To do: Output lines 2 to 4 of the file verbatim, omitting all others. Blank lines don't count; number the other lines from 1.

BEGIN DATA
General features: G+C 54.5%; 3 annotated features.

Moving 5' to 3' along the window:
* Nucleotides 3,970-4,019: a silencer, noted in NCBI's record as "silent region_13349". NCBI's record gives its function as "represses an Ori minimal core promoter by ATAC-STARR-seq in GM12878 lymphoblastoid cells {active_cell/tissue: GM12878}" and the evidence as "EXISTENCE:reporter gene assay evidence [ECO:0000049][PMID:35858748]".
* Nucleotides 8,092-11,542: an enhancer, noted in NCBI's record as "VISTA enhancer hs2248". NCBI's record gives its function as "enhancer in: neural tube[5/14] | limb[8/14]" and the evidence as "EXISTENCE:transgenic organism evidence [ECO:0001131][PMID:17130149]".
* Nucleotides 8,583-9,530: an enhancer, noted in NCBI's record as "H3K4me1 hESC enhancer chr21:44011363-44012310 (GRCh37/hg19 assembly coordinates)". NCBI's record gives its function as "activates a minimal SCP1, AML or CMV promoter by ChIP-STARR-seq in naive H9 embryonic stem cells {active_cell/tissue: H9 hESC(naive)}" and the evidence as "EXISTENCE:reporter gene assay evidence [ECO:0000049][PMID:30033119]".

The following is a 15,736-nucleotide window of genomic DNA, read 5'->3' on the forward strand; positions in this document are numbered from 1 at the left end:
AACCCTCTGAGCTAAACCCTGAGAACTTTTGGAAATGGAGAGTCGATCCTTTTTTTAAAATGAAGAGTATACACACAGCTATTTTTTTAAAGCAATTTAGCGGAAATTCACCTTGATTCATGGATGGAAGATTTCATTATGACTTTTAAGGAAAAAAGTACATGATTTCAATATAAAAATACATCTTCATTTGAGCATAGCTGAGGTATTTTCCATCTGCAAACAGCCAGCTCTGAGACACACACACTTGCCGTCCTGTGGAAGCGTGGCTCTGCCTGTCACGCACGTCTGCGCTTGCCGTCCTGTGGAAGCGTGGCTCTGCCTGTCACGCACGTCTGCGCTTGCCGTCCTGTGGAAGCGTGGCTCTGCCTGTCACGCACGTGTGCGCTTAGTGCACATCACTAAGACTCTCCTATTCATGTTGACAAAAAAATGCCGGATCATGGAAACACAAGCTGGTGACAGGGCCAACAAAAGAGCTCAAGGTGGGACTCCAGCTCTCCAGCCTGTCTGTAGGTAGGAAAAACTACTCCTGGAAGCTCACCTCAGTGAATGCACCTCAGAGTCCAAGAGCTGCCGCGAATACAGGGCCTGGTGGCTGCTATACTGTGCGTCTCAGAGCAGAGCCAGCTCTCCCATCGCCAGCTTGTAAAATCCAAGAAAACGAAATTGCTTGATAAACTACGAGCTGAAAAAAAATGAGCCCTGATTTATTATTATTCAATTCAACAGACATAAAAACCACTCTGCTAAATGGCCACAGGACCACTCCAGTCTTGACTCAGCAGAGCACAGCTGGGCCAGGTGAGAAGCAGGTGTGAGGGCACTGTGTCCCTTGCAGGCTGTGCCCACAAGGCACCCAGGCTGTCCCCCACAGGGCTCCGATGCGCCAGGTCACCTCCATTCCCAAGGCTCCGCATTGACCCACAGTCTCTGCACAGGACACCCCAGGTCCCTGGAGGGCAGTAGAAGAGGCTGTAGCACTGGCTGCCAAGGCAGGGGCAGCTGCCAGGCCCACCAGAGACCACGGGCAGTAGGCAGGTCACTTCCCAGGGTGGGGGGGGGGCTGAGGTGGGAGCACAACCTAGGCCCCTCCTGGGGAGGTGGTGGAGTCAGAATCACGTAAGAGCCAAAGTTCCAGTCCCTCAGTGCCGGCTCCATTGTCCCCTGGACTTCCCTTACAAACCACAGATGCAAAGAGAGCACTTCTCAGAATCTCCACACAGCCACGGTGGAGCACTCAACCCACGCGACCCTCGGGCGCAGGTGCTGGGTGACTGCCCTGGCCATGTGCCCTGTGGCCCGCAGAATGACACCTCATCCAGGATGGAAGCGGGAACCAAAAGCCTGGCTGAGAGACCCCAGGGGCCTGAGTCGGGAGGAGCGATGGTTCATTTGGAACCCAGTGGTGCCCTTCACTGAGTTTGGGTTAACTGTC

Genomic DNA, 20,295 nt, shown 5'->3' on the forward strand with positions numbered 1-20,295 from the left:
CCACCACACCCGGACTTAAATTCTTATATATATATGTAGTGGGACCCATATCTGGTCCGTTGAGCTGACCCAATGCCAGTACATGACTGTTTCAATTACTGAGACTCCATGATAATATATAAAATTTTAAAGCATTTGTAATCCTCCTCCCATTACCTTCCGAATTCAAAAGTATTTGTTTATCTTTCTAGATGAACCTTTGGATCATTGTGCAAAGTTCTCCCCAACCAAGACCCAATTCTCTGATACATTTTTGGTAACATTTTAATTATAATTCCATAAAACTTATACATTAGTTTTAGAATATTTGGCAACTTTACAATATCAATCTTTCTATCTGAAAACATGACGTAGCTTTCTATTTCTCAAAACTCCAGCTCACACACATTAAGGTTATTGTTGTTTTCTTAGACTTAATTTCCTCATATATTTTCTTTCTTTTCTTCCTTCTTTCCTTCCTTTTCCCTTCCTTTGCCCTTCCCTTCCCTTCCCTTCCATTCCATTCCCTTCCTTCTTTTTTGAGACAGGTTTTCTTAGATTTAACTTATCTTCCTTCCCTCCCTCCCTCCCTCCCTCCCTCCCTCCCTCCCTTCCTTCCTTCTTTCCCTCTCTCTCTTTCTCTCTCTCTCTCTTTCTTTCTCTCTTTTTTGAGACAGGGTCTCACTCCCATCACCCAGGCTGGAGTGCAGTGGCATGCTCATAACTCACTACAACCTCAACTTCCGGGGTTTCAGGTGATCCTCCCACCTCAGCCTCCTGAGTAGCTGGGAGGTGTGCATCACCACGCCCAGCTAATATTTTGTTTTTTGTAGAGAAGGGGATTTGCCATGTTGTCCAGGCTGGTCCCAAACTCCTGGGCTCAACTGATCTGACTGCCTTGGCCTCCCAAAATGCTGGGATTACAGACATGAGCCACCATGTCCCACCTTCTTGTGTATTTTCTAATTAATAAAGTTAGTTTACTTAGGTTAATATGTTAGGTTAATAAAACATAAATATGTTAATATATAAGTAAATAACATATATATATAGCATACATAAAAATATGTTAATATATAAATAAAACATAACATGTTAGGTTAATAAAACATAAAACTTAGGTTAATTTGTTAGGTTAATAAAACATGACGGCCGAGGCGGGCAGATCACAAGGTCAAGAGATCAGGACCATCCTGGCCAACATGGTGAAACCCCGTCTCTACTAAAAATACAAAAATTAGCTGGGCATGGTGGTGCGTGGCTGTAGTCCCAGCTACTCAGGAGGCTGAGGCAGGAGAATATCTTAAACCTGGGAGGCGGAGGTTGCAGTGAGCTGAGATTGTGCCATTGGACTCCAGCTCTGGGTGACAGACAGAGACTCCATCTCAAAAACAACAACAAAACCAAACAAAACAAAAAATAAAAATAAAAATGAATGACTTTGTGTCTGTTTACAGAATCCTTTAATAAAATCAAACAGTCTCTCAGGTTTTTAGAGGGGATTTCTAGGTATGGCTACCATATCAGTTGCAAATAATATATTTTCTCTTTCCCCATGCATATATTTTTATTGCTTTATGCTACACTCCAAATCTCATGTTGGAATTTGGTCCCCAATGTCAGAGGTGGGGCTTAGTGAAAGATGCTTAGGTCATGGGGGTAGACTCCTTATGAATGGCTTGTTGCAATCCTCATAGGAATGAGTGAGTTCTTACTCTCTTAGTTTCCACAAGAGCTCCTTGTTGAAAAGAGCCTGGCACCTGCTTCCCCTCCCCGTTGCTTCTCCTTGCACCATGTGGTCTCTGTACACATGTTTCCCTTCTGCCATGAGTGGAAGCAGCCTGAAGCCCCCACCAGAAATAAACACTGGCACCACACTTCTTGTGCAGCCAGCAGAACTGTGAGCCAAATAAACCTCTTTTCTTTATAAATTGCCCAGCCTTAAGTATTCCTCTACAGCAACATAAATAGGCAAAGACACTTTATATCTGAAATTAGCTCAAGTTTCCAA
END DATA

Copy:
Moving 5' to 3' along the window:
* Nucleotides 3,970-4,019: a silencer, noted in NCBI's record as "silent region_13349". NCBI's record gives its function as "represses an Ori minimal core promoter by ATAC-STARR-seq in GM12878 lymphoblastoid cells {active_cell/tissue: GM12878}" and the evidence as "EXISTENCE:reporter gene assay evidence [ECO:0000049][PMID:35858748]".
* Nucleotides 8,092-11,542: an enhancer, noted in NCBI's record as "VISTA enhancer hs2248". NCBI's record gives its function as "enhancer in: neural tube[5/14] | limb[8/14]" and the evidence as "EXISTENCE:transgenic organism evidence [ECO:0001131][PMID:17130149]".